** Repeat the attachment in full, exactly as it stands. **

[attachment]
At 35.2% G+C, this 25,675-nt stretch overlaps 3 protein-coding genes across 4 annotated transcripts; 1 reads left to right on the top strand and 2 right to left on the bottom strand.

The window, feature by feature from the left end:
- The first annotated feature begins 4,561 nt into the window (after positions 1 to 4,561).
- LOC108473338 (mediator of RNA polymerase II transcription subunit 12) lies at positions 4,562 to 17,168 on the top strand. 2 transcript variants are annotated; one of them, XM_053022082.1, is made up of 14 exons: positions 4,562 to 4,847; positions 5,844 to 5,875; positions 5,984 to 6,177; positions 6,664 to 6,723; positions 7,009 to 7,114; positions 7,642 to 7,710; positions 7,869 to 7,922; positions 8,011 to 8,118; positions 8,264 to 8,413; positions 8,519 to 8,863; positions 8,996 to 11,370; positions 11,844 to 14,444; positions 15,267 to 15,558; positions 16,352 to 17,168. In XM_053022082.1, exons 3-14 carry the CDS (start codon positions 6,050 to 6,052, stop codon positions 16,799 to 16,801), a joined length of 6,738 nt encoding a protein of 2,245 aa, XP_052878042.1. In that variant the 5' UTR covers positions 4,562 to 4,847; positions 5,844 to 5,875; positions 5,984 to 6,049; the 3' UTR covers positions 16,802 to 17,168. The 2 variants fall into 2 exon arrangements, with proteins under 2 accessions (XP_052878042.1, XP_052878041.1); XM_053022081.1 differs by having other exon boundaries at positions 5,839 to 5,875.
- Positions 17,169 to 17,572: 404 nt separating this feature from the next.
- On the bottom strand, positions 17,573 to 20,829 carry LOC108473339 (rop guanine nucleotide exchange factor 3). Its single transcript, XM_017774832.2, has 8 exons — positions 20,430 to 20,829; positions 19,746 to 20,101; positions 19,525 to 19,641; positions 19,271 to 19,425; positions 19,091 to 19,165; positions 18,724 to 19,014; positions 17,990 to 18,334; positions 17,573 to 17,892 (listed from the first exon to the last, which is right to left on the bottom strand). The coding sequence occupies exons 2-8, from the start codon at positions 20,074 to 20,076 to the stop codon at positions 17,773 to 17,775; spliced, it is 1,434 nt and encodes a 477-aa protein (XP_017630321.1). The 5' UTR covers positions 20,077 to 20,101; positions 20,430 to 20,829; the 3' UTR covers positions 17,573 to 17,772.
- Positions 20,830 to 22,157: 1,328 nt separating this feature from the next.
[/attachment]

At 35.2% G+C, this 25,675-nt stretch overlaps 3 protein-coding genes across 4 annotated transcripts; 1 reads left to right on the top strand and 2 right to left on the bottom strand.

The window, feature by feature from the left end:
- The first annotated feature begins 4,561 nt into the window (after positions 1 to 4,561).
- LOC108473338 (mediator of RNA polymerase II transcription subunit 12) lies at positions 4,562 to 17,168 on the top strand. 2 transcript variants are annotated; one of them, XM_053022082.1, is made up of 14 exons: positions 4,562 to 4,847; positions 5,844 to 5,875; positions 5,984 to 6,177; positions 6,664 to 6,723; positions 7,009 to 7,114; positions 7,642 to 7,710; positions 7,869 to 7,922; positions 8,011 to 8,118; positions 8,264 to 8,413; positions 8,519 to 8,863; positions 8,996 to 11,370; positions 11,844 to 14,444; positions 15,267 to 15,558; positions 16,352 to 17,168. In XM_053022082.1, exons 3-14 carry the CDS (start codon positions 6,050 to 6,052, stop codon positions 16,799 to 16,801), a joined length of 6,738 nt encoding a protein of 2,245 aa, XP_052878042.1. In that variant the 5' UTR covers positions 4,562 to 4,847; positions 5,844 to 5,875; positions 5,984 to 6,049; the 3' UTR covers positions 16,802 to 17,168. The 2 variants fall into 2 exon arrangements, with proteins under 2 accessions (XP_052878042.1, XP_052878041.1); XM_053022081.1 differs by having other exon boundaries at positions 5,839 to 5,875.
- Positions 17,169 to 17,572: 404 nt separating this feature from the next.
- On the bottom strand, positions 17,573 to 20,829 carry LOC108473339 (rop guanine nucleotide exchange factor 3). Its single transcript, XM_017774832.2, has 8 exons — positions 20,430 to 20,829; positions 19,746 to 20,101; positions 19,525 to 19,641; positions 19,271 to 19,425; positions 19,091 to 19,165; positions 18,724 to 19,014; positions 17,990 to 18,334; positions 17,573 to 17,892 (listed from the first exon to the last, which is right to left on the bottom strand). The coding sequence occupies exons 2-8, from the start codon at positions 20,074 to 20,076 to the stop codon at positions 17,773 to 17,775; spliced, it is 1,434 nt and encodes a 477-aa protein (XP_017630321.1). The 5' UTR covers positions 20,077 to 20,101; positions 20,430 to 20,829; the 3' UTR covers positions 17,573 to 17,772.
- Positions 20,830 to 22,157: 1,328 nt separating this feature from the next.